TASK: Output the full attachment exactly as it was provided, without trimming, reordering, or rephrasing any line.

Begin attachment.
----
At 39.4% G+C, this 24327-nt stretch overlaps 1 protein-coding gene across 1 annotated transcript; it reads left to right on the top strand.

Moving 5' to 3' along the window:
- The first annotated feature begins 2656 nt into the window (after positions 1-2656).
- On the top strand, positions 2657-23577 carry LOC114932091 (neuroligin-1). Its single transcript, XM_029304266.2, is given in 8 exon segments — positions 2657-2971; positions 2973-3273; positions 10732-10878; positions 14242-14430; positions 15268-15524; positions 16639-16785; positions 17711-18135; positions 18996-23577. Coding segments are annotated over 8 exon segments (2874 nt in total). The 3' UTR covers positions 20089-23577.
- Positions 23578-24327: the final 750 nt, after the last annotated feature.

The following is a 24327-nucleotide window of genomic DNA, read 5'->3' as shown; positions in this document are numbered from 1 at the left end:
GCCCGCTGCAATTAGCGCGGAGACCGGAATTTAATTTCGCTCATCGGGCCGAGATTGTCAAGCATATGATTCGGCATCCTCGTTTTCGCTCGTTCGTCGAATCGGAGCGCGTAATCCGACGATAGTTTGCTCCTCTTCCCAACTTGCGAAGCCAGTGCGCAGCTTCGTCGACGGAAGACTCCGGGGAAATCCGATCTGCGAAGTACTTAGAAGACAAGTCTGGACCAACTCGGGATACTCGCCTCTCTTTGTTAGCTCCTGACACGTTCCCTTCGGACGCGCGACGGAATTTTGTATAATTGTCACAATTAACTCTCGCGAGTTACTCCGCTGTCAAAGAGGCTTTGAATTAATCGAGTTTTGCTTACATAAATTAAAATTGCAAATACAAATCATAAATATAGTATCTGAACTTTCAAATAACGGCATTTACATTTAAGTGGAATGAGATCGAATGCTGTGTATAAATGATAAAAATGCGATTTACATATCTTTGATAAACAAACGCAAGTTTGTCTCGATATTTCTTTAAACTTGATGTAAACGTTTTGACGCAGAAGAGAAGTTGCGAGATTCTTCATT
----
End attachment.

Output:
At 39.4% G+C, this 24327-nt stretch overlaps 1 protein-coding gene across 1 annotated transcript; it reads left to right on the top strand.

Moving 5' to 3' along the window:
- The first annotated feature begins 2656 nt into the window (after positions 1-2656).
- On the top strand, positions 2657-23577 carry LOC114932091 (neuroligin-1). Its single transcript, XM_029304266.2, is given in 8 exon segments — positions 2657-2971; positions 2973-3273; positions 10732-10878; positions 14242-14430; positions 15268-15524; positions 16639-16785; positions 17711-18135; positions 18996-23577. Coding segments are annotated over 8 exon segments (2874 nt in total). The 3' UTR covers positions 20089-23577.
- Positions 23578-24327: the final 750 nt, after the last annotated feature.

The following is a 24327-nucleotide window of genomic DNA, read 5'->3' as shown; positions in this document are numbered from 1 at the left end:
GCCCGCTGCAATTAGCGCGGAGACCGGAATTTAATTTCGCTCATCGGGCCGAGATTGTCAAGCATATGATTCGGCATCCTCGTTTTCGCTCGTTCGTCGAATCGGAGCGCGTAATCCGACGATAGTTTGCTCCTCTTCCCAACTTGCGAAGCCAGTGCGCAGCTTCGTCGACGGAAGACTCCGGGGAAATCCGATCTGCGAAGTACTTAGAAGACAAGTCTGGACCAACTCGGGATACTCGCCTCTCTTTGTTAGCTCCTGACACGTTCCCTTCGGACGCGCGACGGAATTTTGTATAATTGTCACAATTAACTCTCGCGAGTTACTCCGCTGTCAAAGAGGCTTTGAATTAATCGAGTTTTGCTTACATAAATTAAAATTGCAAATACAAATCATAAATATAGTATCTGAACTTTCAAATAACGGCATTTACATTTAAGTGGAATGAGATCGAATGCTGTGTATAAATGATAAAAATGCGATTTACATATCTTTGATAAACAAACGCAAGTTTGTCTCGATATTTCTTTAAACTTGATGTAAACGTTTTGACGCAGAAGAGAAGTTGCGAGATTCTTCATT